The setup could not have been any better for a storybook upset. Instead, the Wisconsin men’s tennis team endured a 4-3 loss at the hands of Ohio State.
In the regular season finale for Wisconsin, Ohio State entered the match ranked No. 4 in the country, was undefeated in the Big Ten, had suffered only one loss in 30 games and had a 17-match winning streak against the Badgers.
It all came down to the final match between Wisconsin senior Moritz Baumann and Justin Kronauge of Ohio State.
It also happened to be Senior Day.
But the stars did not align. Despite putting on some of their best performances all season, the Badgers could not prevent the Buckeyes from escaping with the win.
“The guys played well throughout the lineup, singles and doubles,” head coach Greg Van Emburgh said. “It’s just a little unfortunate that we came up on the short end of the stick. You hope fairy tales work out sometimes, but it was not to be today.”
In front of a larger and more boisterous crowd than usual, Wisconsin (18-7, 7-3) gave Ohio State one of its toughest battles of the season.
In doubles play, all three Wisconsin duos fell behind early, but were eventually able to bounce back. After putting up a good fight, Chris Freeman and Luke Rassow-Kantor succumbed to OSU’s Kronauge and Balazs Novak, losing by four game points. Across the way, Michael Dierberger and Patrick Pohlmann slipped to a 6-2 deficit before mounting an energetic comeback, scoring six consecutive game points en route to sealing up a doubles point for Wisconsin.
“We went down kind of early,” Pohlmann said. “Mike and I, we gained some confidence over the last two weeks and we knew we were good so we just hung in there and tried to fight and we found ways at the end.”
Full attention then turned to two pairs of doubles giants clashing. UW’s No. 16-ranked Baumann and Marek Michalicka traded blow-for-blow with OSU’s No. 10-ranked Chase Buchanan and Dino Marcan. In a match where the pace was so fast players had to rely on instinct alone, neither team could establish anything close to dominance. Never was a team able to string back-to-back game points until the Wisconsin duo prevailed in the very end, winning 9-8.
The scales were tipped in UW’s favor heading into singles, but soon after a brief ceremony that commemorated the team’s seniors, the Badgers quickly found themselves leaning precariously over the edge.
Ohio State claimed victories in the first three matches of singles play with Billy Bertha, Freeman and Michalicka suffering quick defeats.
Michalicka endured a frustrating match with Buchanan. Michalicka tried a number of things to catch his opponent off guard but Buchanan stayed rigid and shut out the Badger in the second set for the win.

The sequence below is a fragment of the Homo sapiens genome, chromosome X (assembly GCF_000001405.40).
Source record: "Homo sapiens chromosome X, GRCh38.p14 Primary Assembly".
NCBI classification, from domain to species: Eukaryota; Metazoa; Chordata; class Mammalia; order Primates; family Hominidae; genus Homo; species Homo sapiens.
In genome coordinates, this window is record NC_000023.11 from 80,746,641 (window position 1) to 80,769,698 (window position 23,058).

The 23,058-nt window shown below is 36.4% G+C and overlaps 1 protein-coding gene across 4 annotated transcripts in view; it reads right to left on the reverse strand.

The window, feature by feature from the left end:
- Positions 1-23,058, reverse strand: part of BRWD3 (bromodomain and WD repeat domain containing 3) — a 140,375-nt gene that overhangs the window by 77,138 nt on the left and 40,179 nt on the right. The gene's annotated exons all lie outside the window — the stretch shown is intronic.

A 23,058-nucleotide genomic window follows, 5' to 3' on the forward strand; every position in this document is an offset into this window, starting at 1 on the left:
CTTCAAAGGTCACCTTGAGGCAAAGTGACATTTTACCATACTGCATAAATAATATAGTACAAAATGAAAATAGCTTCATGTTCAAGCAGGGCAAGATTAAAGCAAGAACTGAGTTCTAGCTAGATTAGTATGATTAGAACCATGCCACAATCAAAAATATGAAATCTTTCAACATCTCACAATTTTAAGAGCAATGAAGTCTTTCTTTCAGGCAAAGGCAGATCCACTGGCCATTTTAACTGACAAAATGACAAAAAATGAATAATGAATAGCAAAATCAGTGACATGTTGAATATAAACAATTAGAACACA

The weight of the scales reversed again, though, when Rassow-Kantor and Pohlmann thrillingly upstaged their competition in two sets each.
“It was really close,” Rassow-Kantor said. “We both have a similar style and quick serves. I just tried to stay aggressive and really take it to him, and it really paid off in the end.”
The deciding match then fell on Baumann and Kronauge at the No. 2 singles position. Backed with the support of a booming audience behind him, Baumann continued his stellar play from doubles and outlasted Kronauge in the first set, winning the tiebreaker. His performance then began to dip in the second set as Kronauge took over and never looked back, winning the following two sets 6-3.
According to Van Emburgh, Baumann had been sick for “about four or five days” and had missed a significant amount of practice prior to their weekend matchups against Penn State and Ohio State.
But Van Emburgh rejected the idea that the Germany-native simply ran out of energy in the final two sets of his match.
“‘Wearing out’ wouldn’t be the word I would use,” he said. “It’s just not being able to train properly for a week would justify him not being able to play 100 percent there at the end.”
Though the loss to the Buckeyes will register as a “heartbreaker,” Wisconsin is not allowing itself too much misery. With the Big Ten tournament beginning Thursday, the Badgers are using this game as a reminder of the team’s potential.
“It doesn’t feel like a really bad loss because they are No. 4 in the country,” Pohlmann said. “I think it’s pretty good for us that we were so close to them — it was just one match that decided it. It just shows that we are right there with [Ohio State] and we can hang with them.”